The 4021 (or 74LS165) IC is an 8-bit parallel-to-serial shift register. It has a pin "serial input", ordinarily used to chain the output of one shift register into the next one as seen in the Four Score or the Super NES controller. The serial input on the tail end of such a chain (or the only one in the case of an NES) can be tied to ground or Vcc, which determines the state of the output after all bits have been shifted out. If this is grounded, the shift register produces a 0 after all bits have been shifted out; if it's tied to Vcc, it produces a 1.

In the NES controller, this input is grounded. But because the signals from the controllers pass through an inverter before reaching the CPU, the register produces a 1 for all reads after the first eight.

APU DMC conflict glitch

The CLK line for controller port is R/W nand (ADDRESS == $4016/$4017) (i.e., CLK is low only when reading $4016/$4017, since R/W high means read). When this transitions from high to low, the buffer inside the NES latches the output of the controller data lines, and when it transitions from low to high, the shift register in the controller shifts one bit.[1]

This can cause glitches if the DMC DMA is running, and happens to start a read in the same cycle that the CPU is trying to read from $4016 or $4017. Since the address bus will change for one cycle, the shift register will see an extra rising clock edge (a "double clock"), and the shift register will drop a bit out. The program will see this as a bit deletion from the serial data. Not correcting for this results in spurious presses, especially of Right.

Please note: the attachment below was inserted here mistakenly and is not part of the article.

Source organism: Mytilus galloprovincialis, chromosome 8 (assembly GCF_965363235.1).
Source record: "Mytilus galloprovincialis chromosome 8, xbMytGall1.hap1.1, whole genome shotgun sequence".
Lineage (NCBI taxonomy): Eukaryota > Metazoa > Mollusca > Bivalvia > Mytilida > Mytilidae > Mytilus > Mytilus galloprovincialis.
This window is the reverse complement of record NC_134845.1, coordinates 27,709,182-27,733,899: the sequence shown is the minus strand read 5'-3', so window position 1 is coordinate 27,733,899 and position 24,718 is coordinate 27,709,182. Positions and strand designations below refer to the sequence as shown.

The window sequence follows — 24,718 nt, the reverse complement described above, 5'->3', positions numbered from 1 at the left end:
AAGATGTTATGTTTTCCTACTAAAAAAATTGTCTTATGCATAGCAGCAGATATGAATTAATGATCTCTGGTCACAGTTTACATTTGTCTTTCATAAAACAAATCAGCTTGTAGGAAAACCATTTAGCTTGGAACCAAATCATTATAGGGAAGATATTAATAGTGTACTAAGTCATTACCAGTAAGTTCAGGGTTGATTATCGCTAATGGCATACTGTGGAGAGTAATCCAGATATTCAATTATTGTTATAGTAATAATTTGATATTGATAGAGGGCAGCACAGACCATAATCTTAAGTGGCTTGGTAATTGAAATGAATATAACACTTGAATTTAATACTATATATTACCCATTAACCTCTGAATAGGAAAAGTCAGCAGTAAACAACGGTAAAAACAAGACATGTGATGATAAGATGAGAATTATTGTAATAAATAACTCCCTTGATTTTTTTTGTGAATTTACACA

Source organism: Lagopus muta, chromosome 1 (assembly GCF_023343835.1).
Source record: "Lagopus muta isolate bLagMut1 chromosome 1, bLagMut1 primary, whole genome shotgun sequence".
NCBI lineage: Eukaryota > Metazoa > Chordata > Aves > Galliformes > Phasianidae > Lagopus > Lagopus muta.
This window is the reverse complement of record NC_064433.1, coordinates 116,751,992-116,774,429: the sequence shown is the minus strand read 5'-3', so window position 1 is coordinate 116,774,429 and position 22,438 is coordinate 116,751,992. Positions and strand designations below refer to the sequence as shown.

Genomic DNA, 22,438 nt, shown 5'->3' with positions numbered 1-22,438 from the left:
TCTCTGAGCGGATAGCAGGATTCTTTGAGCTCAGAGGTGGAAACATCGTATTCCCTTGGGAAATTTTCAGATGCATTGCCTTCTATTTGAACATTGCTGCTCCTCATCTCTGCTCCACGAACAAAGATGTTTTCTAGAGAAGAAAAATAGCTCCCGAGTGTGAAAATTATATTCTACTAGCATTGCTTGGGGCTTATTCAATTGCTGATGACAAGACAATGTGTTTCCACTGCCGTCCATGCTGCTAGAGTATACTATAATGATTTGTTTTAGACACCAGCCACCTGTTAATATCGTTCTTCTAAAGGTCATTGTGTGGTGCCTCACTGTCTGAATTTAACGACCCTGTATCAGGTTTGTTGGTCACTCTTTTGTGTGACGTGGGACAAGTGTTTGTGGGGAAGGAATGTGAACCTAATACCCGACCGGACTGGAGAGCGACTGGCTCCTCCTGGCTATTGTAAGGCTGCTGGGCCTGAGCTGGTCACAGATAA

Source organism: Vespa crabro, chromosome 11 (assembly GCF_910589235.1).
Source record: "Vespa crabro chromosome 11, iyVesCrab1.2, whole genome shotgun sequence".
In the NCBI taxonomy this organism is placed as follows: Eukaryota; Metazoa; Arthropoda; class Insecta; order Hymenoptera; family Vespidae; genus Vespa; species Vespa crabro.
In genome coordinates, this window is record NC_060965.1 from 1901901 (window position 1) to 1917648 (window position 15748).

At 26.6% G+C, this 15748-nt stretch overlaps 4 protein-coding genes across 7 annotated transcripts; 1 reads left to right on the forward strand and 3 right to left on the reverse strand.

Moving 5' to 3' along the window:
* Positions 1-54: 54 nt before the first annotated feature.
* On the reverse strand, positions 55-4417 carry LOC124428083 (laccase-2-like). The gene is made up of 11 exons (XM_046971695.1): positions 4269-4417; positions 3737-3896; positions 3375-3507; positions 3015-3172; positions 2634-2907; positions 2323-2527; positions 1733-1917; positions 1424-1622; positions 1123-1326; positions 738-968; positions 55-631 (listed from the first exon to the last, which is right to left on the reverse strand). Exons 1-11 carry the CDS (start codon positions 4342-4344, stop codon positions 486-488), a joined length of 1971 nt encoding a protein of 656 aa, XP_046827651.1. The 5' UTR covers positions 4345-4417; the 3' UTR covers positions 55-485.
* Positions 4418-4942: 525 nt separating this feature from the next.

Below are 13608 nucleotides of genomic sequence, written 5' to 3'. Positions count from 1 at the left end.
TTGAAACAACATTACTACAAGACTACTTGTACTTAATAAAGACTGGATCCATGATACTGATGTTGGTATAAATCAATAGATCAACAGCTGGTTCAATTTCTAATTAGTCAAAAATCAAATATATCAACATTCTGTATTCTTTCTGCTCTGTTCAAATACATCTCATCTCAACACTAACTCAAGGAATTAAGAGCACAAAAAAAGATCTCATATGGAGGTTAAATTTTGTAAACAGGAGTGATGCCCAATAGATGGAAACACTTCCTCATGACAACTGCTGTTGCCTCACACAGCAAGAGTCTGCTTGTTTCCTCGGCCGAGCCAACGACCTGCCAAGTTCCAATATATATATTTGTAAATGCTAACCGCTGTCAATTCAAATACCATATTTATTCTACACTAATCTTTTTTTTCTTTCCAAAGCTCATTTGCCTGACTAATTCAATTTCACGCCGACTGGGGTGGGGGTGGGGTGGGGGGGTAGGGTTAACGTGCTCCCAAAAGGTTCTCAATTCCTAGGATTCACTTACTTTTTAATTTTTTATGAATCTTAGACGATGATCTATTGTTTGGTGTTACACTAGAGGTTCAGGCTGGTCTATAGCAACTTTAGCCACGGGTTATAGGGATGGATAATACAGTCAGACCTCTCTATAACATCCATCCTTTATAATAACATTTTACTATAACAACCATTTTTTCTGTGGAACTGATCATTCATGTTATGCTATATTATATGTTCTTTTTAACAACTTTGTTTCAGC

This glitch is fixed in the 2A07 CPU used in the PAL NES.

This detail is poorly represented in emulators. Because it is not normally a compatibility issue, many emulators do not simulate this glitch at all.

Multiple Read Solution

The standard solution used in most games using DMC will read the controller multiple times and compare the results to avoid this problem.

See Controller Reading for examples.

Synchronized OAM Solution

Because OAM DMA synchronizes the CPU and APU such that reads on an "even" CPU cycle never overlap a glitch, a program on an NTSC NES can miss all the glitches by triggering an OAM DMA as the last thing in vblank just before reading the controller, so long as all the reads are spaced an even number of cycles apart.[2]

Because this is a relatively new discovery, many current emulated implementations of the DMC glitch may be inadequate for testing this technique[3]. Hardware testing is recommended.


A turbo controller such as the NES Max or NES Advantage is read just like a standard controller, but the user can switch some of its buttons to be toggled by an oscillator. Such an oscillator turns the button on and off at 15 to 30 Hz, producing rapid fire in games.

A controller should not toggle the button states on each strobe pulse. Doing so will cause problems for games that poll the controller in a loop until they get two identical consecutive reads (see DMC conflict above). The game may halt while the turbo button is held, or crash, or cause other unknown behaviour.

See also


  1. Forum post: DPCM generates extra $4016 read pulse
  2. Forum post: Rahsennor's OAM-synchronized controller read
  3. Forum post: as of May 2016, Nintendulator and Nestopia do not accurately emulate OAM-synchronized controller reading.
  • Forum post: Famicom controller PCB and exterior photographs